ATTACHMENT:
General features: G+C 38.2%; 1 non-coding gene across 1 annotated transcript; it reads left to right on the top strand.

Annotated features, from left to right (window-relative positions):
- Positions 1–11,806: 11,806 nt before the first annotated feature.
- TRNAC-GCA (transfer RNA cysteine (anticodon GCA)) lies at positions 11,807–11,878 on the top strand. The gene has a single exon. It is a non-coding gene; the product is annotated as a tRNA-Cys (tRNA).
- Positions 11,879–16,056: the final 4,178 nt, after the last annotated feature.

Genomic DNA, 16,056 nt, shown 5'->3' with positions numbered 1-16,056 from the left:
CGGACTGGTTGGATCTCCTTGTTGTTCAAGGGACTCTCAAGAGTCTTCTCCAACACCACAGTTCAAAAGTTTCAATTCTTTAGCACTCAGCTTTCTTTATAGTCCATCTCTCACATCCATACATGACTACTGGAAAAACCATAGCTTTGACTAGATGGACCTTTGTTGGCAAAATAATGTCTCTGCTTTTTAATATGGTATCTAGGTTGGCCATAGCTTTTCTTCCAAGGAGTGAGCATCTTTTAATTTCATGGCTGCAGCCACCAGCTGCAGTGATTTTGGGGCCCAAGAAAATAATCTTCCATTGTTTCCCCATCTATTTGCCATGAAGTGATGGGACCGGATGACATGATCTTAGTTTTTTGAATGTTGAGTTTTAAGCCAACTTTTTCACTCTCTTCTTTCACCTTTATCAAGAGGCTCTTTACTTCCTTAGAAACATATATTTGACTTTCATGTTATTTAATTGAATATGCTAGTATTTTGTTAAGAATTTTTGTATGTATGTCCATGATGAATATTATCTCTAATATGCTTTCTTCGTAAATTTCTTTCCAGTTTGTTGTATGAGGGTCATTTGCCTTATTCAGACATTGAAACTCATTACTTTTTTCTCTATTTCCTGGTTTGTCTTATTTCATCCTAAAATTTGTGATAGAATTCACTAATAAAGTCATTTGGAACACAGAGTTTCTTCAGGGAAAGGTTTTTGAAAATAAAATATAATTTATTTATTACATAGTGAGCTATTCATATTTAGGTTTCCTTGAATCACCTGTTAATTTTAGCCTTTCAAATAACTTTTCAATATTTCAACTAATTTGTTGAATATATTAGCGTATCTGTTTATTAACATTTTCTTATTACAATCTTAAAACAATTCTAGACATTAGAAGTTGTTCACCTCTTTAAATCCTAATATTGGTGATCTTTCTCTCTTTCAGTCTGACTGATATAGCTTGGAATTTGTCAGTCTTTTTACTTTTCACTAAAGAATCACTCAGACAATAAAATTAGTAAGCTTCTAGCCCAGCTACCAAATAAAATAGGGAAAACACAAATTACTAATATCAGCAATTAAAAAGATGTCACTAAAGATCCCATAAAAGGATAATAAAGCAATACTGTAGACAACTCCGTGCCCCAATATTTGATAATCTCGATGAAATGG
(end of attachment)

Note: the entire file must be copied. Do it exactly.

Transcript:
General features: G+C 38.2%; 1 non-coding gene across 1 annotated transcript; it reads left to right on the top strand.

Annotated features, from left to right (window-relative positions):
- Positions 1–11,806: 11,806 nt before the first annotated feature.
- TRNAC-GCA (transfer RNA cysteine (anticodon GCA)) lies at positions 11,807–11,878 on the top strand. The gene has a single exon. It is a non-coding gene; the product is annotated as a tRNA-Cys (tRNA).
- Positions 11,879–16,056: the final 4,178 nt, after the last annotated feature.

Genomic DNA, 16,056 nt, shown 5'->3' with positions numbered 1-16,056 from the left:
CGGACTGGTTGGATCTCCTTGTTGTTCAAGGGACTCTCAAGAGTCTTCTCCAACACCACAGTTCAAAAGTTTCAATTCTTTAGCACTCAGCTTTCTTTATAGTCCATCTCTCACATCCATACATGACTACTGGAAAAACCATAGCTTTGACTAGATGGACCTTTGTTGGCAAAATAATGTCTCTGCTTTTTAATATGGTATCTAGGTTGGCCATAGCTTTTCTTCCAAGGAGTGAGCATCTTTTAATTTCATGGCTGCAGCCACCAGCTGCAGTGATTTTGGGGCCCAAGAAAATAATCTTCCATTGTTTCCCCATCTATTTGCCATGAAGTGATGGGACCGGATGACATGATCTTAGTTTTTTGAATGTTGAGTTTTAAGCCAACTTTTTCACTCTCTTCTTTCACCTTTATCAAGAGGCTCTTTACTTCCTTAGAAACATATATTTGACTTTCATGTTATTTAATTGAATATGCTAGTATTTTGTTAAGAATTTTTGTATGTATGTCCATGATGAATATTATCTCTAATATGCTTTCTTCGTAAATTTCTTTCCAGTTTGTTGTATGAGGGTCATTTGCCTTATTCAGACATTGAAACTCATTACTTTTTTCTCTATTTCCTGGTTTGTCTTATTTCATCCTAAAATTTGTGATAGAATTCACTAATAAAGTCATTTGGAACACAGAGTTTCTTCAGGGAAAGGTTTTTGAAAATAAAATATAATTTATTTATTACATAGTGAGCTATTCATATTTAGGTTTCCTTGAATCACCTGTTAATTTTAGCCTTTCAAATAACTTTTCAATATTTCAACTAATTTGTTGAATATATTAGCGTATCTGTTTATTAACATTTTCTTATTACAATCTTAAAACAATTCTAGACATTAGAAGTTGTTCACCTCTTTAAATCCTAATATTGGTGATCTTTCTCTCTTTCAGTCTGACTGATATAGCTTGGAATTTGTCAGTCTTTTTACTTTTCACTAAAGAATCACTCAGACAATAAAATTAGTAAGCTTCTAGCCCAGCTACCAAATAAAATAGGGAAAACACAAATTACTAATATCAGCAATTAAAAAGATGTCACTAAAGATCCCATAAAAGGATAATAAAGCAATACTGTAGACAACTCCGTGCCCCAATATTTGATAATCTCGATGAAATGG